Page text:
Design and evaluation of construction equipments and vehicles in the construction industry constitute a very important but expensive and time consuming part of the engineering process on account of large number of variants of prototypes and low production volumes associated with each variant. In this article, we investigate an alternative approach to the hardware testing based design process by implementing a Computational Fluid Dynamics (CFD) simulation based methodology that has the potential to reduce the cost and time of the entire design process. The simulation results were compared with test data and good agreement was observed between test data and simulation.
Technical Paper

The Lattice-Boltzmann Method: An Alternative to LES for Complex Aerodynamic and Aeroacoustic Simulations in the Aerospace Industry

An overview of the theory and applications of the Lattice-Boltzmann Method (LBM) is presented in this paper. LBM has gained a reputation over the past decade as a viable alternative to traditional Reynolds-averaged Navier-Stokes (RANS) based methods for the solution of computational fluid dynamics (CFD) applications in the aerospace and automotive industries. The theoretical background of the method is presented and the key differentiators to traditional RANS methods are summarized. We then look at current and potential future applications of CFD in the aerospace industry and identify a number of areas where the limitations of RANS tools, in particular with regard to unsteady flows and the handling of complex geometries, prevent a deeper penetration of CFD into product development processes in the aerospace industry.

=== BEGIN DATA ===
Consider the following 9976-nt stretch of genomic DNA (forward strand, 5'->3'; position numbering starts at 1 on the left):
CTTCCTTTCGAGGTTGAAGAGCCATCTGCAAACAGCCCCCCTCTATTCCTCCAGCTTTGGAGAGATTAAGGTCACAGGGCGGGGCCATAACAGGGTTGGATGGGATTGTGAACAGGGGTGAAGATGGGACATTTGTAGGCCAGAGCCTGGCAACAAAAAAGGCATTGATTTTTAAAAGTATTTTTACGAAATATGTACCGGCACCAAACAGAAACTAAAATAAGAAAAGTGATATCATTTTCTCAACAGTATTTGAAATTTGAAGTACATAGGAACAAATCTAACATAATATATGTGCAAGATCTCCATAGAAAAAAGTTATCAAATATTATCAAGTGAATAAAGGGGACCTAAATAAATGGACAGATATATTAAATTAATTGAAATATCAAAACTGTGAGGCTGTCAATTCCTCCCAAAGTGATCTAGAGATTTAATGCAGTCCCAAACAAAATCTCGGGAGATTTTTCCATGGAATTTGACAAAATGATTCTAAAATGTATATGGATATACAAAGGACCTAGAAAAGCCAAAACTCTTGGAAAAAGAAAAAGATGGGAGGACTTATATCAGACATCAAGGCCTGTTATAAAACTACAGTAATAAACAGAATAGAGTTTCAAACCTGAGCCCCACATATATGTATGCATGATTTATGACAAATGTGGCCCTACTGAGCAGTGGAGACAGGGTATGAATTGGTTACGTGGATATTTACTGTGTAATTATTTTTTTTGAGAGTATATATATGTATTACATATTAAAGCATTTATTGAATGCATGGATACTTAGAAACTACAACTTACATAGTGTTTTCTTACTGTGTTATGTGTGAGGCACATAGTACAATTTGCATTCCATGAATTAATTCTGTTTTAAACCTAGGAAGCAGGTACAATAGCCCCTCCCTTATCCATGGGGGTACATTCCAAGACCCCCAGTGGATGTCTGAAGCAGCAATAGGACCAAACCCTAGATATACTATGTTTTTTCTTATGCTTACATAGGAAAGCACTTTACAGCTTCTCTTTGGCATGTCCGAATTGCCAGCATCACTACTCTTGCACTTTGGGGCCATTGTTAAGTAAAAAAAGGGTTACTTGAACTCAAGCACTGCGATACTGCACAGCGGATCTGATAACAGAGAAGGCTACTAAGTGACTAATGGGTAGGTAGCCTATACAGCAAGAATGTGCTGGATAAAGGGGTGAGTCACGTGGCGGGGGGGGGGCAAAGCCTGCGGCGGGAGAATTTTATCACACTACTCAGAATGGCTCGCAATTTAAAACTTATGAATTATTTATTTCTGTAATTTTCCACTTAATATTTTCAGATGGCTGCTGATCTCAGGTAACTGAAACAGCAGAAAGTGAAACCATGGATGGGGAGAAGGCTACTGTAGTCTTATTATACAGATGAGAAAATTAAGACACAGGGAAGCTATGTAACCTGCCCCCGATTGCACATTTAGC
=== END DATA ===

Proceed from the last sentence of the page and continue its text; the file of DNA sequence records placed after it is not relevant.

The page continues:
Journal Article

The Effects of Detailed Tire Geometry on Automobile Aerodynamics - a CFD Correlation Study in Static Conditions